It's no secret that prior to being an author and publisher, I had tried just about every career choice possible. No, really I did. Straight out of high school, I found myself selling cars, I quickly realized it was not my calling and six months later decided to wait tables instead. My charismatic energy served me well in this industry and frankly I met many great connections and began to learn the importance of great customer service. You see even back then I understood that I was in the business of serving others literally and figurately. With this new skillset it did not take long before I found myself interviewing at a call center. I have to share the back story that my mom was the one who encouraged me to apply. I still remember her sending me out the door with kind words to "give it a try" because she knew I wasn't interested in the position, but it was time for me to find a "grown up" job. Out of love and respect for her, I mustered up the energy to interview and ultimately accept the job offer.
During training, I can recall thinking there's no way I can do this long term. It felt like if I found myself retiring from there than it would surely suck the life out of me. I did manage to last 3 years with several promotions that landed me in the position of a senior analyst. It paid well and I had a fancy title, but when I had my second child that was my queue to leave. Fast forward, I had the privilege of being a stay at home mommy, which at the time felt like the greatest job on earth most days. Can I be honest though, I was completely engulfed in motherhood and lost my own identity as a woman, wife and writer all of which were equally important for me to maintain my sanity. I would take my kiddos out to playdates, meet other moms and ask myself I am really built for this? They were like first time moms from the Luvs commercials and I was definitely more of the second kid mom. If I had a spare diaper, snacks/food on hand and put the kids down for a successful nap than I had hands down won for day. Now it was possible, I personally had forgotten to eat and shower and I likely skipped cleaning my home, but again I had already won!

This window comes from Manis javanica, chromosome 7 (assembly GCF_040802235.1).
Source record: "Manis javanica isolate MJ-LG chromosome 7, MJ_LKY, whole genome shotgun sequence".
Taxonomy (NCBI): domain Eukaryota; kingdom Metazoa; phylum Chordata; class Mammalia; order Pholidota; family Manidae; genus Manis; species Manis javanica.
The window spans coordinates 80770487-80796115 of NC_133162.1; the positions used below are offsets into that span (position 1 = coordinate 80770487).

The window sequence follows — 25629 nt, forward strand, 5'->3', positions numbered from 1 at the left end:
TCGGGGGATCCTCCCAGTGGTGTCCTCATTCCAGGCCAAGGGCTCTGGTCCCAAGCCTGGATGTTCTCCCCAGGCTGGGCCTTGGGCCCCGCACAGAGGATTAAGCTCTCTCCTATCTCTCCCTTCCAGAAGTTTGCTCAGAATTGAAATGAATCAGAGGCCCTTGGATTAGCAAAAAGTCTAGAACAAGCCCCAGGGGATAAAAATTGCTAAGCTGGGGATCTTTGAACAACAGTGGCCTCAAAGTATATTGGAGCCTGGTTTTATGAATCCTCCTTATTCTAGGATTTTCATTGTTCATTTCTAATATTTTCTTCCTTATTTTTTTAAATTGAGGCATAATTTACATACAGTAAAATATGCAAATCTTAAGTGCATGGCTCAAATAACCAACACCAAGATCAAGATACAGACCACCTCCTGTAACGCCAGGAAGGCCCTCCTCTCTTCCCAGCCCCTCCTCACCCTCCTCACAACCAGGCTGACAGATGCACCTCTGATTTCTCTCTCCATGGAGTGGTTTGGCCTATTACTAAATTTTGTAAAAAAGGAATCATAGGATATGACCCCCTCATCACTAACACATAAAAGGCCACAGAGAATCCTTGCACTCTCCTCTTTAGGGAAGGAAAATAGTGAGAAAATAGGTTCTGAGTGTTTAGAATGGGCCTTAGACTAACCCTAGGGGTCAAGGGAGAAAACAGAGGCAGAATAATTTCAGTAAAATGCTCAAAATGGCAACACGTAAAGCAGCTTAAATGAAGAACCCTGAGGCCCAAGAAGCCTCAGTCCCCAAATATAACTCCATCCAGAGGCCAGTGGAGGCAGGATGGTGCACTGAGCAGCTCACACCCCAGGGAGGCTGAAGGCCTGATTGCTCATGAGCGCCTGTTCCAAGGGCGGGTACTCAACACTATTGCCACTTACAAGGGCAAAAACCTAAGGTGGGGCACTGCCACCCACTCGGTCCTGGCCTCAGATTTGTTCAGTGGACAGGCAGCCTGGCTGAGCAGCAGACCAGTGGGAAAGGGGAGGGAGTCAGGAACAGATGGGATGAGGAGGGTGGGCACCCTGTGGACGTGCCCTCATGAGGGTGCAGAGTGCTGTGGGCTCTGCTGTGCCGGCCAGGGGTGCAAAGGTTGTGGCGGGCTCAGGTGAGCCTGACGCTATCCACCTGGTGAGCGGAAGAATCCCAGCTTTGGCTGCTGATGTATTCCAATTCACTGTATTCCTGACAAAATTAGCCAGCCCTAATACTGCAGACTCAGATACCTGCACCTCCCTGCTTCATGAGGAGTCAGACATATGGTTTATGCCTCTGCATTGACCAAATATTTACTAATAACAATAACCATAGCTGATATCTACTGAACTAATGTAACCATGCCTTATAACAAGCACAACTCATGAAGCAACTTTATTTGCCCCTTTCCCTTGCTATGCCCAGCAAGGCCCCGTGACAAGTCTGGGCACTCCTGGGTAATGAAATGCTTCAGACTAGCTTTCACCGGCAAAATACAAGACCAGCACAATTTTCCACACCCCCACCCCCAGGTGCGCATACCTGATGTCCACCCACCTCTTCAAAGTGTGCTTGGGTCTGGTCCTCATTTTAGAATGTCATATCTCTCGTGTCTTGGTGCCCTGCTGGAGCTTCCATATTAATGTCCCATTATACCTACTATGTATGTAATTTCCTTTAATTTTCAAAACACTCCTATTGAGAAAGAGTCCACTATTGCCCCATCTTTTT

You can imagine that as my kiddos grew older, so I did my desire to get back to who I was prior to being a mommy, so I went back to work as a massage therapist this time, then manager, then teacher aide and ultimately founder of my own company, Parker & Co. Whew, if you have made it this far give yourself a pat on the back. As a storyteller, I felt the backstory would be crucial to making it clear that before I took a leap of faith with my business I did many of the jobs that I had been curious about and still found myself unfilled. My point is most of us can follow directions to find success at a 9-5, but I challenge you to ask yourself can you follow your heart to find success with your purpose? It's really the ultimate question because so many dreams, songs, inventions, books, etc go to the grave because someone was afraid to be uncomfortable or take a leap of faith. Do not get my wrong, I am still afraid even though I took the leap of faith, but I know if I can work 40 hours a week to build someone else's dream than surely I can do the same for myself and so can you.